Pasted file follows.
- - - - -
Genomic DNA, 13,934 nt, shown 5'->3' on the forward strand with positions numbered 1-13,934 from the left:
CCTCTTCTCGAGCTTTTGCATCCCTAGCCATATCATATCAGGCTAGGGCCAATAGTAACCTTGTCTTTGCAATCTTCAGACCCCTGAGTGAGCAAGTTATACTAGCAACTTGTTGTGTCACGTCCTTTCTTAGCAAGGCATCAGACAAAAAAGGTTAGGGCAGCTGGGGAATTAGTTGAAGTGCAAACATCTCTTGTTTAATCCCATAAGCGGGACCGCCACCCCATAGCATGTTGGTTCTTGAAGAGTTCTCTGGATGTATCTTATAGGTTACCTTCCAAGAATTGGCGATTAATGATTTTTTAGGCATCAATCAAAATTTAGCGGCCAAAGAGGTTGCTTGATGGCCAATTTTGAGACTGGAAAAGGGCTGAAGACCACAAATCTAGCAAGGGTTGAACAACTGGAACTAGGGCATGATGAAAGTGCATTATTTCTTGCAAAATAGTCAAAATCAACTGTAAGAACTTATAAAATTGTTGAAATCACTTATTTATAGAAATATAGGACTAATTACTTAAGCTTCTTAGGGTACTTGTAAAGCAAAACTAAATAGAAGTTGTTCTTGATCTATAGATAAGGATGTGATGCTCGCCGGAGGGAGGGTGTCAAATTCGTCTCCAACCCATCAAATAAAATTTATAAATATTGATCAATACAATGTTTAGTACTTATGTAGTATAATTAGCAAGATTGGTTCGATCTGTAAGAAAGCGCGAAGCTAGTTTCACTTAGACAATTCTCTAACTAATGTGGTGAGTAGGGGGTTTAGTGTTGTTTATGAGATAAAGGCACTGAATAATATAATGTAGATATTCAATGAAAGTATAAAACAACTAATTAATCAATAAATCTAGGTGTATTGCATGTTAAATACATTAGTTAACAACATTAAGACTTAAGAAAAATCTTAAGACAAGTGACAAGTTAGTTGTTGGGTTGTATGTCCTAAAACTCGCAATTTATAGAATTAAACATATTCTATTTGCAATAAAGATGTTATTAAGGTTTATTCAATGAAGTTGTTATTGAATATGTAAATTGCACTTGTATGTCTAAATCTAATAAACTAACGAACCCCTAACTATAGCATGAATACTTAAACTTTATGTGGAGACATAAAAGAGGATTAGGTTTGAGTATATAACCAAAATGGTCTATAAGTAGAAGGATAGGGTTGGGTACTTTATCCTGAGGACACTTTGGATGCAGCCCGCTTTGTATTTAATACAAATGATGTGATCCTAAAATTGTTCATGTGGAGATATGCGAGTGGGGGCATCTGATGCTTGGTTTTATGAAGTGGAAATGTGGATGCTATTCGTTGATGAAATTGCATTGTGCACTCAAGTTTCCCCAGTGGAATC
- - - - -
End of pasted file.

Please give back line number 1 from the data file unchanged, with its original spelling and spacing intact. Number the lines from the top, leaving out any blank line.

Genomic DNA, 13,934 nt, shown 5'->3' on the forward strand with positions numbered 1-13,934 from the left: